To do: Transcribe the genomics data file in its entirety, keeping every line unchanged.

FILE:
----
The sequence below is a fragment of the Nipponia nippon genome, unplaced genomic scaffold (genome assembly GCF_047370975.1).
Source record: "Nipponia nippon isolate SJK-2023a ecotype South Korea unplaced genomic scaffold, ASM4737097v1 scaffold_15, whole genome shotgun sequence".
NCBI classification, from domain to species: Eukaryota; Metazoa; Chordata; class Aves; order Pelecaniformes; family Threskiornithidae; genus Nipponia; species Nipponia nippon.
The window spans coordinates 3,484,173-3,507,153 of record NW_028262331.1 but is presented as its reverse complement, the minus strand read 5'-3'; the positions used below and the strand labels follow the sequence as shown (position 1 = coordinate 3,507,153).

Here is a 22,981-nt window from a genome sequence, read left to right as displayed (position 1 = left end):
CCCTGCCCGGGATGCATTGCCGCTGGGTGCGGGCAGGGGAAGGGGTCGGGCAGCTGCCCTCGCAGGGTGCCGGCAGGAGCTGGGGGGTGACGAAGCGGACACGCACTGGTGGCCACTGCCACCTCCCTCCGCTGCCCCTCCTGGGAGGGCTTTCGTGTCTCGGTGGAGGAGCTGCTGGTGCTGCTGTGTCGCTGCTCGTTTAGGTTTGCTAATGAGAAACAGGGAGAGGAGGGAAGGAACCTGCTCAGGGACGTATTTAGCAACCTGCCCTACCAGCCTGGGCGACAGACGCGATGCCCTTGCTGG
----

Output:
The sequence below is a fragment of the Nipponia nippon genome, unplaced genomic scaffold (genome assembly GCF_047370975.1).
Source record: "Nipponia nippon isolate SJK-2023a ecotype South Korea unplaced genomic scaffold, ASM4737097v1 scaffold_15, whole genome shotgun sequence".
NCBI classification, from domain to species: Eukaryota; Metazoa; Chordata; class Aves; order Pelecaniformes; family Threskiornithidae; genus Nipponia; species Nipponia nippon.
The window spans coordinates 3,484,173-3,507,153 of record NW_028262331.1 but is presented as its reverse complement, the minus strand read 5'-3'; the positions used below and the strand labels follow the sequence as shown (position 1 = coordinate 3,507,153).

Here is a 22,981-nt window from a genome sequence, read left to right as displayed (position 1 = left end):
CCCTGCCCGGGATGCATTGCCGCTGGGTGCGGGCAGGGGAAGGGGTCGGGCAGCTGCCCTCGCAGGGTGCCGGCAGGAGCTGGGGGGTGACGAAGCGGACACGCACTGGTGGCCACTGCCACCTCCCTCCGCTGCCCCTCCTGGGAGGGCTTTCGTGTCTCGGTGGAGGAGCTGCTGGTGCTGCTGTGTCGCTGCTCGTTTAGGTTTGCTAATGAGAAACAGGGAGAGGAGGGAAGGAACCTGCTCAGGGACGTATTTAGCAACCTGCCCTACCAGCCTGGGCGACAGACGCGATGCCCTTGCTGG